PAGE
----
To begin with we cut cedar logs from trees that had been felled in the forest. We used an axe and saw to make log cabin notches and built the foundation of the viking house two logs high. We then used the hand auger to build the timber frame. This consisted of 3 large “A” frames. We burnt the ends of the logs in fire to evaporate any moisture and create a rot-proof layer of charred wood which will help to preserve the timber frame foundation when the poles are in the ground. We used a long cedar log as the ridge pole which sits on top of the a frame of the bushcraft shelter. The next stage was building a viking longpit or firepit. This we wanted to make as historically accurate as we could. So we dug a pit about 4 feet long and 2 feet wide. We lined the pit with large stones found in the nearby area. In order to reduce waste of any materials, we used the clay from the pit to secure the stones. We added water to the clay to make it easier to work with and we filled in the gaps between the stones. We then lit a small fire in the pit and let the clay dry out for a few days. At this point we realised we could make our job easier by building a diy saw horse. So we used the drawknife to remove bark from a log (helps to prevent rot). We used the auger to drill four holes for legs and then we made four wood pegs for the top of the saw horse. For the rafters we used more cedar logs and again burnt the ends. It is an ancient japanese technique to preserve wood which is called shou sugi ban.
It was then finally time to build the roof of the house. For this, we peeled the bark off the cedar logs. We then put this on the rafters and secured it with some roofing tacks. We had to be fast when doing this, as the cedar bark shrinks and cracks when it dries. We put it on in layers like roof tiles. We built a wood ladder to get up high on the roof and secure the final bark layers.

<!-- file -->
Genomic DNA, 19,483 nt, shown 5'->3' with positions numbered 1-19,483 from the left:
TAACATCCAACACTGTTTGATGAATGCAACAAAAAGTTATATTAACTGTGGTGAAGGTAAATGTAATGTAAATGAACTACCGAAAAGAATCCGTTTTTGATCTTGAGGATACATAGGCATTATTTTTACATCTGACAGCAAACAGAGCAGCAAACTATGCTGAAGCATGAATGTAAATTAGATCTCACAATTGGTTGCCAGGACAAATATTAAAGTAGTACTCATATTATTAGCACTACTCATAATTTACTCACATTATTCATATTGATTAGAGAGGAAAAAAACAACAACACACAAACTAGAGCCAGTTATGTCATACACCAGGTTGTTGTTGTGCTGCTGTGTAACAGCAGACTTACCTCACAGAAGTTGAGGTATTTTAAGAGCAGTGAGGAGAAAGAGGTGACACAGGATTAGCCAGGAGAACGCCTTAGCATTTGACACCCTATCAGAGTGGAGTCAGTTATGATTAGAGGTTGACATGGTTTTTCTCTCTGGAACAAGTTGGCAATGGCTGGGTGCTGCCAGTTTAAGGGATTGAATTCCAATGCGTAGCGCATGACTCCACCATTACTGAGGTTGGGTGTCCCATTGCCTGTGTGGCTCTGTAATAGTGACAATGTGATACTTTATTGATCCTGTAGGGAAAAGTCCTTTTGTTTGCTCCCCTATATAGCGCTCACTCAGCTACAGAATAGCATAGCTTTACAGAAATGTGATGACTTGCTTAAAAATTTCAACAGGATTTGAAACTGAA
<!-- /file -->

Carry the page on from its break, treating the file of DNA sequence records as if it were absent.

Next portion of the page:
Using an axe and bushcraft, we made some wooden wedges and split a few large cedar logs. We then hewed these logs and built a raised viking bed for the inside of the house. We also made some benches to sit near the fire. At the back of the viking house, we built a folding window and support arm so that we could let light into the house and also improve the airflow. We dug an air vent too, to allow more oxygen to get to the fire. To make the shelter more secure, we built a perimeter wall use cedar posts and hazel saplings (also known as wattle wall). To help further improve the airflow inside the shelter, we cut a hole in the roof and built a ridge cap or ridge vent to act like a chimney and let the smoke out. Overall this viking house took about 10 days to build. It was in winter, so we were restricted by daylight hours. This is not a historically correct viking house. Traditional viking houses were built with large timbers that were hewn from big logs. They had large gable ends almost like log cabins and the roof was made from wood shingles. Often they looked like viking longships or longboats and had many decorative viking features. In a viking longhouse, there would be enough room for many people and animals as well. But this was our take on it.
We have done a number of different camping overnight trips in this shelter. We have cooked meat over fire, had great viking feasts and spent many hours keeping warm around the firepit. I hope you enjoyed this vikings inspired bushcraft build. To watch the whole series of individual episodes (where we talk and explain what we are doing) then please follow links below.
VIKING HOUSE BUILD (Each Episode): https://www.youtube.com/playlist?list=PLxnadpeGdTxD9wUrrSUQojUgTowrFMJeg
Bushcraft Tools Channel: https://www.youtube.com/user/BUSHCRAFTFIRES
TA Fishing Channel: https://www.youtube.com/user/TAFishing
SAXON HOUSE BUILD: https://www.youtube.com/playlist?list=PLxnadpeGdTxAufXr4xYXLHazACE5zxnrt
GET TA OUTDOORS MERCHANDISE: https://taofficial.com
TA OUTDOORS PATCHES: https://www.taoutdoors.com/shop/
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